3. It's been five years since I read Lucky Per but I believe that in my reading of the novel, Per was the personification of Pontoppidan's Denmark, and his Bildungsroman was an example less of education acquired than of hubris and failure. Per's engineering projects are all derivative and he never gains either the connections or the money to start any of them (there's just the--what is it?--diverting a ditch on a rental property in the middle of nowhere or something). Per attempts to force himself on the nobility and the moneyed classed and is mocked for it (I love the bit about how tight his pants are when he's hobnobbing in Copenhagen); he remains a troll, a rustic with ideas above his station (even though his ideas aren't necessarily even good ideas). His relationship with Jakobe mirrors that of Denmark to Jews: one allows them to do work in and for Denmark, but one never really considers them to be Danes. Per ends up forgotten and idle, dying of cancer (an internal rot, yes?) on a rocky coast on the corner of Denmark. Pontoppidan, I think, warns that Denmark is in danger of the same fate, forgotten and useless and mockably derivative, rotting to death on a rocky corner of Europe. Denmark, in the Middle Ages, was a rich and powerful kingdom, respected by all of Europe, with Danish kings sitting on the English throne, etc. Not so much in Potoppidon's time. I guess I didn't see Per renouncing ambition so much as having ambition beaten out of him by reality. A lot of the philosophical writing in the book is pretty clunky, so maybe my eyes were just glazed over during the crucial passages.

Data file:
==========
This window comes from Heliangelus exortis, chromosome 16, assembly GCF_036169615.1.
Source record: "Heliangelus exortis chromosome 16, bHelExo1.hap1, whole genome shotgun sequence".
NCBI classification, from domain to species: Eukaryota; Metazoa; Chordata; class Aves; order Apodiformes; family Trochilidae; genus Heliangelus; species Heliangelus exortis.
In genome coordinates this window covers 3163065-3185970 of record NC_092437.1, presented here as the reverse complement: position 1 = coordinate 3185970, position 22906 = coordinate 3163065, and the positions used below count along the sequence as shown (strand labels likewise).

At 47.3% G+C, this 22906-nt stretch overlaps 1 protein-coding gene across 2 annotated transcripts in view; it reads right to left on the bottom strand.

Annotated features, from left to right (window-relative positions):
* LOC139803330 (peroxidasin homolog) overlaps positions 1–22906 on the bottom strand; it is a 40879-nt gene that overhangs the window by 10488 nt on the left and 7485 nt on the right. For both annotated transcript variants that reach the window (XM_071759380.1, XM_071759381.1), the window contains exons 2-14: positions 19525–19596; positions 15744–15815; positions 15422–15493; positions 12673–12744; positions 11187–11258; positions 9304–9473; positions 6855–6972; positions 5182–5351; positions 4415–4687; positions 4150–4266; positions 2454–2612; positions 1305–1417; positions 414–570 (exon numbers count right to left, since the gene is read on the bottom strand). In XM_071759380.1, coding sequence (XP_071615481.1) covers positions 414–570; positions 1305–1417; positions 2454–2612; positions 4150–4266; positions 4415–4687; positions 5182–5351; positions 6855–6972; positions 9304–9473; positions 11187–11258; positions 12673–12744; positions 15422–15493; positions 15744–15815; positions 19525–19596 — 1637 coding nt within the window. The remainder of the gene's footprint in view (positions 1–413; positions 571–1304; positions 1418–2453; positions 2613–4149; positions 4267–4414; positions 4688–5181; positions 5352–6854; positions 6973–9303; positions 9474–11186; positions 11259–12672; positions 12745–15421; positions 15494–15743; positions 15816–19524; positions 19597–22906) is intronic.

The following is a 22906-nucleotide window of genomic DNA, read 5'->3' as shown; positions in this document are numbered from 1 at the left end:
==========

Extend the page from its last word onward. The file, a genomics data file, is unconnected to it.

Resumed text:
I read Twilight of the Gods about thirty years ago, so the only Nietzsche I remember is something about how the weak will die off and it's the duty of the supermen to help that process along. I am vaguely aware that there's a lot more to Nietzsche than that, but I can't read any of it into Lucky Per because, happily, I'm blind to it.

  4. If Per is Denmark, then Denmark did a good job of no longer being him. Pontoppidan was a poor prophet.

    Per's renunciation of ambition may be all talk, but at the end there he also renounces some other things that will, I predict, horrify some of the readalongists. When Per renounces, he is thorough.

    The book is full of Nietzsche, the writing about it is often quite poor, the ideas derived from it quite weak.

    Pelle the Conqueror is a much better novel. It's dedicated To Pontoppidan, but it is the anti-Lykke-Per. It is particularly anti-(novel you described in your comment). Well described!